When can you put your dog into a vehicle to conduct a K-9 search inside the car? What if my dog jumps into the car on his own during the search? Every class I am involved in teaching at the Little Rock K9 Academy these questions alway come up. Most everyone, myself included, likes to have a black and white answer to these types of questions.

The problem with search and seizure is that it is often times not black and white. Courts will disagree on cases, even supreme court judges disagree with each other when interpreting the laws and applying it to cases. Hopefully I will shed some light on the topic of when your dog can enter a vehicle during a search for contraband.

Without question you and your K9 can conduct a search of the interior of a vehicle if you have one of the following

  • Consent – for those of you who know me you probably know I am a huge fan of gaining consent the proper and legal way. It is probably the most powerful tool available to you when it comes to searches and seizures and when used correctly will make a strong case for the prosecution in court.
  • Probable Cause – probable cause can be established in many ways including plain view, plain smell, information known to you, an alert by a (properly trained, certified, and reliable) K9 on the exterior of the vehicle.
  • Search Warrant – vehicles present at a house or other location subject to search warrant (if vehicle is included in warrant or the subject of the warrant).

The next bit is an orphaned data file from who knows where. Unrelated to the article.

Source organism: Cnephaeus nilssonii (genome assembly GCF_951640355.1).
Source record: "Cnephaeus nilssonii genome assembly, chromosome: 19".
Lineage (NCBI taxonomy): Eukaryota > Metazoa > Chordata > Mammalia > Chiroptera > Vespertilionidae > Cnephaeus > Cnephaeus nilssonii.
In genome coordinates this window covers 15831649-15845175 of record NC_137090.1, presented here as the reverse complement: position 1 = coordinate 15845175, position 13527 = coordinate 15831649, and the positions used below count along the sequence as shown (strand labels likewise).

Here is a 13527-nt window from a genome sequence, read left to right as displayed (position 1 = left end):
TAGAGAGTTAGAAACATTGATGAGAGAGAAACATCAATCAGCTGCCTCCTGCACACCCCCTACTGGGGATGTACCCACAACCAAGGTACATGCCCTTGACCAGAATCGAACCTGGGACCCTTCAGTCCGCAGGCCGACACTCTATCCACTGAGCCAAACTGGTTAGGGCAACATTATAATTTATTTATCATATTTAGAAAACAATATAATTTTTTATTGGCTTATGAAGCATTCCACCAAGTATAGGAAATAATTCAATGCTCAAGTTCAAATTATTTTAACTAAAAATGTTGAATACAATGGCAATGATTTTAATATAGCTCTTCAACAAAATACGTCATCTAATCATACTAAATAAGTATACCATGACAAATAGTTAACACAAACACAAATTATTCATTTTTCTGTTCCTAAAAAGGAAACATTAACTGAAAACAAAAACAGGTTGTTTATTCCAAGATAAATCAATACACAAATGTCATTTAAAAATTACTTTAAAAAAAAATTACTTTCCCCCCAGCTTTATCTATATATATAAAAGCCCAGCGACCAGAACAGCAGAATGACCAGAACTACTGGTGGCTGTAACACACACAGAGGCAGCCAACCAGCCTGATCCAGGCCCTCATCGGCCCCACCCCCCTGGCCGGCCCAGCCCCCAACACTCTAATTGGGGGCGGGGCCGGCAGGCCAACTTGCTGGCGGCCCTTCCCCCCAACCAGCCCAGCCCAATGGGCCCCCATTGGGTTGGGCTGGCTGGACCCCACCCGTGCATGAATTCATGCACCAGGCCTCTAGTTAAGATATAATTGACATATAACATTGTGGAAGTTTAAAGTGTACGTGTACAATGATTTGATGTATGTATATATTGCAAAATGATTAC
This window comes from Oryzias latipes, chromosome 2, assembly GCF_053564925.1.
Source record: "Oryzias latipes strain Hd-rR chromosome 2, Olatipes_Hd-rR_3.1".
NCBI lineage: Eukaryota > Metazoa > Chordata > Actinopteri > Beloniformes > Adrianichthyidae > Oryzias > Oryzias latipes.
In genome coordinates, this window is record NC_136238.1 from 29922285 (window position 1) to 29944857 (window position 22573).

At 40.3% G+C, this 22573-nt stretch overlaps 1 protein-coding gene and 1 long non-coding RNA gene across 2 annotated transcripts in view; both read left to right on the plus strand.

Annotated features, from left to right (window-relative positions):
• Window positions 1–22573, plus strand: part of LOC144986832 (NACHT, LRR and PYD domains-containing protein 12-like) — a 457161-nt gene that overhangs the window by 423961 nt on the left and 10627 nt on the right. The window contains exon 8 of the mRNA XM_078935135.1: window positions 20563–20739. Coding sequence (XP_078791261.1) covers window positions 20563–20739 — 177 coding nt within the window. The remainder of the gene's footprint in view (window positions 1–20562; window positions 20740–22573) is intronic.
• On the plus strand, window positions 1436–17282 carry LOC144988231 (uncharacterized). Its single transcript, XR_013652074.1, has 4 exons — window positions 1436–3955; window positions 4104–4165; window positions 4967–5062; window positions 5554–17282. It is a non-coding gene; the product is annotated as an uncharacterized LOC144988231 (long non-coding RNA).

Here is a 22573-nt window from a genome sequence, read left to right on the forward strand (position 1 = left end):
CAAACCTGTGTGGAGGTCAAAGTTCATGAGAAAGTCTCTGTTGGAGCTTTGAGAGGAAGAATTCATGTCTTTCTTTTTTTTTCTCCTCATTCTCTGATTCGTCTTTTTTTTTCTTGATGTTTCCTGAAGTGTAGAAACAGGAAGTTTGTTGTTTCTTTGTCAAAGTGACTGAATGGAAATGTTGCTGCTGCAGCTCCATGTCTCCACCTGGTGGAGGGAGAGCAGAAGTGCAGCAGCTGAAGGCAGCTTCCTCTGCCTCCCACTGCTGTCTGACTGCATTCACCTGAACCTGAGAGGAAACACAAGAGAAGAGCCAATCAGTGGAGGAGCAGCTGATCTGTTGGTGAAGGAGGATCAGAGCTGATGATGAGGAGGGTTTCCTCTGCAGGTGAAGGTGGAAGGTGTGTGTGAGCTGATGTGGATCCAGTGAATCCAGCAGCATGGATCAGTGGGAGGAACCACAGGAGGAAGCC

So what if while doing a K-9 search your dog jumps in through an open window, or door, or hatch?

Most recently this has been addressed in the 10th Circuit Court of Appeals in (Felders v. Malcom). The case is actually an instance where the occupants of the vehicle filed a suit against the officers for fourth amendment violations. Yep, thats right, and it’s not really a favorable outcome. The quick version is this; traffic stop was made, consent was denied, K9 was called, during a K-9 search the dog jumped into car and alerted, car was searched for two hours, nothing was located. Officers are being sued. The K9 officer asked for qualified immunity and it was denied, he appealed to 10th circuit and again was denied. (Take note here handlers, the stop was made by another officer and the handler was called to the scene after consent was denied so the handler was not even the one who made the stop).

After reading this case and several other cases on this topic I am going to provide some general guidelines for the use of a dog inside of a car as set forth by the clearly established case laws. If while conducting a sniff of the interior of a car with your dog and he enters the car through a window, open door, open hatch, etc and provides you with an alert what questions do you need to answer for the court?

  • Did the dog enter the vehicle on his own accord? The basic rule of thumb is that the dogs entry into the vehicle will be allowed as long as he entered on his own in an attempt to go to the source of the odor of an illegal substance that he is trained to detect.
  • Did you facilitate his entry into the vehicle? The K9 handler or other officers are not allowed to do ANYTHING to facilitate the entry of your dog into the car. If you intentionally leave a door open, tell the person to leave a door open, direct the occupants to leave the windows open, command the dog to enter the car, or encourage the dog to enter the car, the court will most likely rule that the entry was unlawful and you may loose any evidence or be found liable in any rights violation lawsuits. The court found that the law clearly established that “an improper search occurs if an officer facilitates a drug dog’s entry into a vehicle before probable cause has been established”